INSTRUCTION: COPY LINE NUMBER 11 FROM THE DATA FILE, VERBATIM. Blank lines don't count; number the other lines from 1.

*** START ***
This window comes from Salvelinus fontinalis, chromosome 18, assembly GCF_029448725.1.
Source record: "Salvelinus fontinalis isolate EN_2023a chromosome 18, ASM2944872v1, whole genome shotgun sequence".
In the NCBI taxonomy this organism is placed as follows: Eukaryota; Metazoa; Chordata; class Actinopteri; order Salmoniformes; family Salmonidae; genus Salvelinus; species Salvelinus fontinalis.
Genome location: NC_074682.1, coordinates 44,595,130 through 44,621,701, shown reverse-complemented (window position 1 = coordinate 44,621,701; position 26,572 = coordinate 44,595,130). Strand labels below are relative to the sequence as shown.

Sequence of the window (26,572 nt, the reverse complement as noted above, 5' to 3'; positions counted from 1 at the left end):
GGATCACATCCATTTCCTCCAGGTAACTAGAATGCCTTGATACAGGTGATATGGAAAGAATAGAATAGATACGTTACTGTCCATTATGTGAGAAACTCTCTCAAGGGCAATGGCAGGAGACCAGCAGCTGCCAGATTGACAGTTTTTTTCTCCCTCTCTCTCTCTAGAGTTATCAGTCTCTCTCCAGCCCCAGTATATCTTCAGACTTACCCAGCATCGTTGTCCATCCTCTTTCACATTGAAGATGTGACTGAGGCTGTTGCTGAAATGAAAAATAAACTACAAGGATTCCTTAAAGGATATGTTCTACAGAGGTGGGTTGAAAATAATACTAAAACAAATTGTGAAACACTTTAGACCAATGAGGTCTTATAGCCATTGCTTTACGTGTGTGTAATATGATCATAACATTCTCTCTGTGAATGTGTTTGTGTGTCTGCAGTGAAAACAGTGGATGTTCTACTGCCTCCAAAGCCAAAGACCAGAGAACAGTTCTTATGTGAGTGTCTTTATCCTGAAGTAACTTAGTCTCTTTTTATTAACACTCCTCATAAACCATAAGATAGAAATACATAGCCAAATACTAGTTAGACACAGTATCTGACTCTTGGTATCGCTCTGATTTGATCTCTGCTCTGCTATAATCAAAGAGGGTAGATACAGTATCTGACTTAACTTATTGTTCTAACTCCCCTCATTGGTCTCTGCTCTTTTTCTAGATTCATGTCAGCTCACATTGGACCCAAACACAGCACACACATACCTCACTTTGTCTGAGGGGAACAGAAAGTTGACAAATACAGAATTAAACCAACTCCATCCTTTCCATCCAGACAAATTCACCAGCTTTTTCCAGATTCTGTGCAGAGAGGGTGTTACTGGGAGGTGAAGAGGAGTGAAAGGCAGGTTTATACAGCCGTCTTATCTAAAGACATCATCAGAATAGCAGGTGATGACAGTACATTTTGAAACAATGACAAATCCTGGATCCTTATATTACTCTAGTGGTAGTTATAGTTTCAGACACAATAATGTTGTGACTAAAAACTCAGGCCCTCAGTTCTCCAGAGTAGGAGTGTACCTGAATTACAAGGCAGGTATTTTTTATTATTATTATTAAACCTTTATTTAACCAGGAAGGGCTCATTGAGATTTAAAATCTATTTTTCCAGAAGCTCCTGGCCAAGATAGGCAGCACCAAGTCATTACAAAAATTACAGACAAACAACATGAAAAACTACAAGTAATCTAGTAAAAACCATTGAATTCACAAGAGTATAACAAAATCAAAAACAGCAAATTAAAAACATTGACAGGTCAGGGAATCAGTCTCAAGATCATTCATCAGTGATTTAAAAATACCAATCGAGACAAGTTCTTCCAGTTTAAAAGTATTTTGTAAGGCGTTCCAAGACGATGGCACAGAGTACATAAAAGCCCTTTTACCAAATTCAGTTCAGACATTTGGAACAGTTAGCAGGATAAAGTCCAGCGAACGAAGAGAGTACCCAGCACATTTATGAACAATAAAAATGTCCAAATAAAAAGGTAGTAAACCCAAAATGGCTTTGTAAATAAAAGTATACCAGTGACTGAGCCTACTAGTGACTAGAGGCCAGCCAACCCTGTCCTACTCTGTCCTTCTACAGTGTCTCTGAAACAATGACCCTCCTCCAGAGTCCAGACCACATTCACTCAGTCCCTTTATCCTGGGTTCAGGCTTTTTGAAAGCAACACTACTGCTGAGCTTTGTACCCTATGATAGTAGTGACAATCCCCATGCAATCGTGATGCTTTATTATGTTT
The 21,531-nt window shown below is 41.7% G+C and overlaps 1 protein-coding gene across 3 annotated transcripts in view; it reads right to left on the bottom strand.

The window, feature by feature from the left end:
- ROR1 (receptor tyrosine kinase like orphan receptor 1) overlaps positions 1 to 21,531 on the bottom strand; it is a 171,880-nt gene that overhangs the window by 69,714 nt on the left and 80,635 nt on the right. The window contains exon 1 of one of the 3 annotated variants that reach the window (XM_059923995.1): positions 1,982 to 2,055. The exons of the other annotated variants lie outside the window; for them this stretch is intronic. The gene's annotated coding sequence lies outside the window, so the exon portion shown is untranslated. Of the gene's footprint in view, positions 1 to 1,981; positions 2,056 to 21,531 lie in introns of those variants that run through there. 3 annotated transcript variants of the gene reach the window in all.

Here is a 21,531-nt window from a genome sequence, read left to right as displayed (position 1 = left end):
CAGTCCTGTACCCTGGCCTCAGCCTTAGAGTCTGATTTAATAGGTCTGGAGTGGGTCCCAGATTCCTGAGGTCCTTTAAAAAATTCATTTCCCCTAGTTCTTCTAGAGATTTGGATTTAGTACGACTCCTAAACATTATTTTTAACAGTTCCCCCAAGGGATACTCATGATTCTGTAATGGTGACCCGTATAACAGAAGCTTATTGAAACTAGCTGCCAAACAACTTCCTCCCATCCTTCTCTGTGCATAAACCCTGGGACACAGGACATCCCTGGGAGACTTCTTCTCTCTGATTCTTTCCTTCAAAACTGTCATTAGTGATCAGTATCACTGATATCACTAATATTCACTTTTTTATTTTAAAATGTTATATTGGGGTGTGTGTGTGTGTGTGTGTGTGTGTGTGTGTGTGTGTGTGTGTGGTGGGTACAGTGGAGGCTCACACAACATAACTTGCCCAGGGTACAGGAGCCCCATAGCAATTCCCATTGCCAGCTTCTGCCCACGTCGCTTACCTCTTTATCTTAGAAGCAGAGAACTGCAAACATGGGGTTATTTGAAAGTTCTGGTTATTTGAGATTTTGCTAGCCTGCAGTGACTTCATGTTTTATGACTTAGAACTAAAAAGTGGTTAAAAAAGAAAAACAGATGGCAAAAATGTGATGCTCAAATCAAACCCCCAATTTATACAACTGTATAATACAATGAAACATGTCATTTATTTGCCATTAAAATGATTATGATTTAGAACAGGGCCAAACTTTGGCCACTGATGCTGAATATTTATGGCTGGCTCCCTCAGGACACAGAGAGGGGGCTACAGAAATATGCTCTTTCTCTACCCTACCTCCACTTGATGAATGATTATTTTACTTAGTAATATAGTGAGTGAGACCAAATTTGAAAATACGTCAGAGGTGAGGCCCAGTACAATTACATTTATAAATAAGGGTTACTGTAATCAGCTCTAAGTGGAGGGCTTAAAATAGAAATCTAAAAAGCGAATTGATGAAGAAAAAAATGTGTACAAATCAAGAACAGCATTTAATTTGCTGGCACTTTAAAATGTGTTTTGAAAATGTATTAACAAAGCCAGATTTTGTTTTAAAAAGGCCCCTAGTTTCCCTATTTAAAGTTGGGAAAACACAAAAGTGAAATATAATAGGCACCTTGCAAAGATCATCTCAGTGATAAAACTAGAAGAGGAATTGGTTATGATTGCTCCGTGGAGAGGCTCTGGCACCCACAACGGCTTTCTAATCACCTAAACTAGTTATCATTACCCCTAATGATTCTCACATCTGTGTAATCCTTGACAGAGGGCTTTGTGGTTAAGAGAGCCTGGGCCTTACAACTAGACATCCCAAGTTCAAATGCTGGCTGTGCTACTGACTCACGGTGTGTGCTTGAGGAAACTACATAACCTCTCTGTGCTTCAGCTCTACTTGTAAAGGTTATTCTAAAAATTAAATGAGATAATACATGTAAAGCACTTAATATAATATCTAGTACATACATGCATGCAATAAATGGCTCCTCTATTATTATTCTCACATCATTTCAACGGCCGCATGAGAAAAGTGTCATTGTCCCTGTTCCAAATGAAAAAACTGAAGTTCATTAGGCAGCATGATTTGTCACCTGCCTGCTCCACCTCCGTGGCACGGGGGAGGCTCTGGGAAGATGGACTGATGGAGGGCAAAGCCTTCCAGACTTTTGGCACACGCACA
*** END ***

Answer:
CAGTCCTGTACCCTGGCCTCAGCCTTAGAGTCTGATTTAATAGGTCTGGAGTGGGTCCCAGATTCCTGAGGTCCTTTAAAAAATTCATTTCCCCTAGTTCTTCTAGAGATTTGGATTTAGTACGACTCCTAAACATTATTTTTAACAGTTCCCCCAAGGGATACTCATGATTCTGTAATGGTGACCCGTATAACAGAAGCTTATTGAAACTAGCTGCCAAACAACTTCCTCCCATCCTTCTCTGTGCATAAACCCTGGGACACAGGACATCCCTGGGAGACTTCTTCTCTCTGATTCTTTCCTTCAAAACTGTCATTAGTGATCAGTATCACTGATATCACTAATATTCACTTTTTTATTTTAAAATGTTATATTGGGGTGTGTGTGTGTGTGTGTGTGTGTGTGTGTGTGTGTGTGTGTGTGGTGGGTACAGTGGAGGCTCACACAACATAACTTGCCCAGGGTACAGGAGCCCCATAGCAATTCCCATTGCCAGCTTCTGCCCACGTCGCTTACCTCTTTATCTTAGAAGCAGAGAACTGCAAACATGGGGTTATTTGAAAGTTCTGGTTATTTGAGATTTTGCTAGCCTGCAGTGACTTCATGTTTTATGACTTAGAACTAAAAAGTGGTTAAAAAAGAAAAACAGATGGCAAAAATGTGATGCTCAAATCAAACCCCCAATTTATACAACTGTATAATACAATGAAACATGTCATTTATTTGCCATTAAAATGATTATGATTTAGAACAGGGCCAAACTTTGGCCACTGATGCTGAATATTTATGGCTGGCTCCCTCAGGACACAGAGAGGGGGCTACAGAAATATGCTCTTTCTCTACCCTACCTCCACTTGATGAATGATTATTTTACTTAGTAATATAGTGAGTGAGACCAAATTTGAAAATACGTCAGAGGTGAGGCCCAGTACAATTACATTTATAAATAAGGGTTACTGTAATCAGCTCTAAGTGGAGGGCTTAAAATAGAAATCTAAAAAGCGAATTGATGAAGAAAAAAATGTGTACAAATCAAGAACAGCATTTAATTTGCTGGCACTTTAAAATGTGTTTTGAAAATGTATTAACAAAGCCAGATTTTGTTTTAAAAAGGCCCCTAGTTTCCCTATTTAAAGTTGGGAAAACACAAAAGTGAAATATAATAGGCACCTTGCAAAGATCATCTCAGTGATAAAACTAGAAGAGGAATTGGTTATGATTGCTCCGTGGAGAGGCTCTGGCACCCACAACGGCTTTCTAATCACCTAAACTAGTTATCATTACCCCTAATGATTCTCACATCTGTGTAATCCTTGACAGAGGGCTTTGTGGTTAAGAGAGCCTGGGCCTTACAACTAGACATCCCAAGTTCAAATGCTGGCTGTGCTACTGACTCACGGTGTGTGCTTGAGGAAACTACATAACCTCTCTGTGCTTCAGCTCTACTTGTAAAGGTTATTCTAAAAATTAAATGAGATAATACATGTAAAGCACTTAATATAATATCTAGTACATACATGCATGCAATAAATGGCTCCTCTATTATTATTCTCACATCATTTCAACGGCCGCATGAGAAAAGTGTCATTGTCCCTGTTCCAAATGAAAAAACTGAAGTTCATTAGGCAGCATGATTTGTCACCTGCCTGCTCCACCTCCGTGGCACGGGGGAGGCTCTGGGAAGATGGACTGATGGAGGGCAAAGCCTTCCAGACTTTTGGCACACGCACA